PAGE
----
I have never written about the Holocaust because of Elie Wiesel. I knew Elie and he was always gentle and encouraging to me about my work. I will miss him greatly. He was the perfect storyteller and the perfect witness.
In my writing I followed his example that there is no way to adequately explain or interpret what he called “the kingdom of night.” For Wiesel, the Holocaust was an event too evil and too incomprehensible for simple, trite aphorisms or easy lessons. I have black friends who feel the same way about slavery. Some events form you in ways you cannot fully understand or articulate. All one can do, Wiesel believed, was tell the story, and nobody told the story of the kingdom of night with more searing eloquence than Elie Wiesel.
In the wake of his death I feel compelled to try to write about the Holocaust in his honor and memory. I will tell you how I have explained the Holocaust to those who were not formed by it. These are the two questions I am most frequently asked by non-Jews about the Holocaust, and these are my answers:
Q. Why didn’t God stop the Holocaust?
A. Evil, even radical evil, is not God’s fault. Floods, hurricanes, earthquakes and the like are indeed God’s fault, but they all arise from the great and good blessing of God to have created for us a living planet that floods and cracks and belches fire. These are natural evils and they are actually not evil at all, but they are on God. The second type of evil, moral evil, is all on us. Wars and murders and oppression and bigotry and violence against innocents are all the result of human beings using their free will to make bad choices as individuals and nations. Some of the worst choices are made by people who have chosen to sit idly by while others kill. Wiesel famously taught that the opposite of love is not hate but indifference. Humans allowed fascism to grow in Germany in the ’30s and by the ’40s the world was suddenly Auschwitz.
God could intervene to stop evil but only by depriving us of our free will. This would eliminate our ability to grow morally. It would diminish our will to protect innocents and fight against the purveyors of radical evil. It would reduce our motivation to cure diseases. A world without evil would be a world without human beings as we know them. Babies live in just such a constrained world and there is a reason we do not yearn to forever remain babies. God could not have stopped the Holocaust without ending our free will, which is our only trait and blessing that in time can enable us to create a world where all future Holocausts are impossible.
Q. Why are Jews so fixated on the Holocaust?
A. On a visit to Yad Vashem, the Holocaust Museum in Jerusalem, I had a conversation with the director as we walked through the exhibit. He explained that in 1933, before the Holocaust, there were roughly 18 million Jews in the world. In 1945, after the Holocaust, there were only 12 million Jews. One out of every three Jews who was alive on planet Earth in 1933 had been killed by 1945 — one out of three. And the majority of them were killed in a four-year period from 1941-1945. Now consider this: there are more than 300 million people (closer to 400 million people) alive now in America. Imagine if more than 100 million Americans were killed in a four-year period. That’s more than the combined entire populations of California, Florida, and New York. How long would it take for America to recover from the genocide of one third of its population? If after 70 years some asked Americans to just forget it, move on and stop fixating on this catastrophe, what do you think the response would be?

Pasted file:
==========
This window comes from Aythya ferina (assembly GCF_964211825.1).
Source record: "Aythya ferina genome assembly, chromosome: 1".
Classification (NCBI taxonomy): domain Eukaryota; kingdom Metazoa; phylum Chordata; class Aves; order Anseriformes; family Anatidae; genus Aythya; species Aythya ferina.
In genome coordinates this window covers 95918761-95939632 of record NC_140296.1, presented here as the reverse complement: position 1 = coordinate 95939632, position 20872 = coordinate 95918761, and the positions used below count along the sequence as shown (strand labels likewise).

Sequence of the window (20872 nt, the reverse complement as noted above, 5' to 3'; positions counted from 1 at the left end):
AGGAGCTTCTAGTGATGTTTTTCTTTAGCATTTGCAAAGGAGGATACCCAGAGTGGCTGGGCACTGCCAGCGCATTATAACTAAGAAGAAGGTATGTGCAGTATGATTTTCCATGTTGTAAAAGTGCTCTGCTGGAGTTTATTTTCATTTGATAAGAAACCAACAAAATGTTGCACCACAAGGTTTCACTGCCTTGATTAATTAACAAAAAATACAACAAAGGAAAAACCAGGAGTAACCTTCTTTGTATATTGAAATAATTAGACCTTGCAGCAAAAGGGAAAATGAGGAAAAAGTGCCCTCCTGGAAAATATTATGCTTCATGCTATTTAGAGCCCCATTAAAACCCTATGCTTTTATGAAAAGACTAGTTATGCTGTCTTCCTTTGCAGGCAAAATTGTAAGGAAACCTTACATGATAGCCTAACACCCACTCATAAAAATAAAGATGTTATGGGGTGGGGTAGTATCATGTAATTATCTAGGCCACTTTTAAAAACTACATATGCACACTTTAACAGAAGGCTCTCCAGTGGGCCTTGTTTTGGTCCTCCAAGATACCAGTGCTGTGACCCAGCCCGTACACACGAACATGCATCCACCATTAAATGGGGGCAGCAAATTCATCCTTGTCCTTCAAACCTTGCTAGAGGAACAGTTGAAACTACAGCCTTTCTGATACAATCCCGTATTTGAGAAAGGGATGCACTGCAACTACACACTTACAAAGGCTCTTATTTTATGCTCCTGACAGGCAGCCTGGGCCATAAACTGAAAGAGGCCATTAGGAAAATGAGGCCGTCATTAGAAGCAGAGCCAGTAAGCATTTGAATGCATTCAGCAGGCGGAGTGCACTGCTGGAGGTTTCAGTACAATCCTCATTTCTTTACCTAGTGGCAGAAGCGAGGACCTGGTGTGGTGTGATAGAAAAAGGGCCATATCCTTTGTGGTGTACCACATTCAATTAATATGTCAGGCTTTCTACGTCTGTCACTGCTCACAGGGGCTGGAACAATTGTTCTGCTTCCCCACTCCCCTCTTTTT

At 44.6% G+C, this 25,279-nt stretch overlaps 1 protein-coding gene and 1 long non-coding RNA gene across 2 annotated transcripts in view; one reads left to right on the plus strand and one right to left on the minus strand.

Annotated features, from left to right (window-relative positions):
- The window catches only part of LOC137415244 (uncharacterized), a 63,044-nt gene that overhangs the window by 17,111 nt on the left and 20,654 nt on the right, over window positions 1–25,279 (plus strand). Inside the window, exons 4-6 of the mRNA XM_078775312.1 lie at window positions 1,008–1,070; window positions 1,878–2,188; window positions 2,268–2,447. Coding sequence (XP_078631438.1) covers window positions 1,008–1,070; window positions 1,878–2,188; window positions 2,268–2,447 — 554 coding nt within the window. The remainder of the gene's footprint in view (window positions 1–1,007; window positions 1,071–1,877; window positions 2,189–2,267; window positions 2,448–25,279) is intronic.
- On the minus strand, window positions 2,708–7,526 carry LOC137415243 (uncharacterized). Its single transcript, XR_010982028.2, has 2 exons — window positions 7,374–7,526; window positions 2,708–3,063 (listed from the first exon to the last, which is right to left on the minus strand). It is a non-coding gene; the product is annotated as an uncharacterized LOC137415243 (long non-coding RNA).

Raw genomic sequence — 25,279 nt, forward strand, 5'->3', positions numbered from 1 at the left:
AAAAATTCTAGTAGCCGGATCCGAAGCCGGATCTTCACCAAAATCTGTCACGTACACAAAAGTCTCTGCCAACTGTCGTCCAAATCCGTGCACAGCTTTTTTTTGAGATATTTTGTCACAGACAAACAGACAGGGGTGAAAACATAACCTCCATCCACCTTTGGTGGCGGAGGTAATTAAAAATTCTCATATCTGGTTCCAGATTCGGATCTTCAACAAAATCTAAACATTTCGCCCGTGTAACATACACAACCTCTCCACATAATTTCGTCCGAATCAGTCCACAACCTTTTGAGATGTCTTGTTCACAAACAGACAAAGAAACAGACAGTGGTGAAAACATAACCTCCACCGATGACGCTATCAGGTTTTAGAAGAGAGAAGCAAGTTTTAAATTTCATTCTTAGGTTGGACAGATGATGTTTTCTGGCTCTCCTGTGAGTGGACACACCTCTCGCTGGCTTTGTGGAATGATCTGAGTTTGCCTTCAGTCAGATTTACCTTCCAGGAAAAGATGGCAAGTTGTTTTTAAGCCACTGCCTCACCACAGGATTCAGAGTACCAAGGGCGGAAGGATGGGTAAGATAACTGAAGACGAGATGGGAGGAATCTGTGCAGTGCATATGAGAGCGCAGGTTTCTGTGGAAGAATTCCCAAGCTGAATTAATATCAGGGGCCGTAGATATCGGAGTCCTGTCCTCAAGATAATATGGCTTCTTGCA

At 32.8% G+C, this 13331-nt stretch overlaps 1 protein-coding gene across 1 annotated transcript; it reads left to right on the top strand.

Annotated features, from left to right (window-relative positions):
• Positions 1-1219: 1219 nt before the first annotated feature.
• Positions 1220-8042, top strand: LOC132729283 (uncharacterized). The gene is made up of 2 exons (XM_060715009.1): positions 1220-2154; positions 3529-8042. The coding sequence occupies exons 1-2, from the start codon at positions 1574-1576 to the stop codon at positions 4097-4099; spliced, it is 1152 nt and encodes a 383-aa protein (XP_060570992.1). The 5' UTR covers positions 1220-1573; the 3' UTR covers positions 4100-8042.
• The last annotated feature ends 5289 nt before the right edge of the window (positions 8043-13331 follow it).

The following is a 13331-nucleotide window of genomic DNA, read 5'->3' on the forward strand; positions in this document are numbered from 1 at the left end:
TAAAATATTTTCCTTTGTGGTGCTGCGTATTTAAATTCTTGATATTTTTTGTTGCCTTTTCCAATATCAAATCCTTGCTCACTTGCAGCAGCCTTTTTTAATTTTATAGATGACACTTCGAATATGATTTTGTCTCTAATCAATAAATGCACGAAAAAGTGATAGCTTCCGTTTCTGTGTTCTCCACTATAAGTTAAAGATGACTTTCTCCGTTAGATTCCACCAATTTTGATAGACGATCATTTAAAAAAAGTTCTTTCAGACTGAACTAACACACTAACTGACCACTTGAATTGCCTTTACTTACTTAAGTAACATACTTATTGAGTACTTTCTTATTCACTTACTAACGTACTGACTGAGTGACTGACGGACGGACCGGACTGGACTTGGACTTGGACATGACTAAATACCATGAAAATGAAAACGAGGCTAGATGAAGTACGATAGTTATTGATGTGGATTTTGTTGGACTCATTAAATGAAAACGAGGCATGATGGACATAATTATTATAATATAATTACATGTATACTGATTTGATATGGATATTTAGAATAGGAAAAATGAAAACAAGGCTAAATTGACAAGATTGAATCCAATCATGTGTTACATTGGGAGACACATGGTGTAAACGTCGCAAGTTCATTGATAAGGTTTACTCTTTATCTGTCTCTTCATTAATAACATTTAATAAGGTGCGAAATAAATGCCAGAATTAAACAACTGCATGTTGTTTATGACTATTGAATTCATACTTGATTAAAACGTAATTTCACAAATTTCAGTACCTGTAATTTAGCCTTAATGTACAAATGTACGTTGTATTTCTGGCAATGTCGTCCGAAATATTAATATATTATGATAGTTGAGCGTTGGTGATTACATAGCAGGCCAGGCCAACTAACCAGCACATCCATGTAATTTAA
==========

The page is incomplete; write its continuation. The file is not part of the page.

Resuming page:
Hitler killed one third of the world’s Jews, and the stunning and depressing fact of Jewish life after the Holocaust is that the world Jewish population, which was 12 million in 1945, is still roughly 12 million Jews in 2016 (and the world’s total population is almost double what it was in 1945). The Holocaust is at the core of most Jews’ identity. In Israel, where military service is compulsory, new recruits climb the ancient desert fortress of Masada that was conquered by the Roman army in the first century and make a collective vow, “Masada will never fall again!” Israel was not in existence as a haven for European Jews, but it is there now. The Holocaust is the blood tattoo on the body of the Jewish people. If you want to understand Jews, you must understand the Holocaust.
Elie Wiesel understood the Holocaust even though he never admitted to understanding anything but his story. In the end, his story was enough.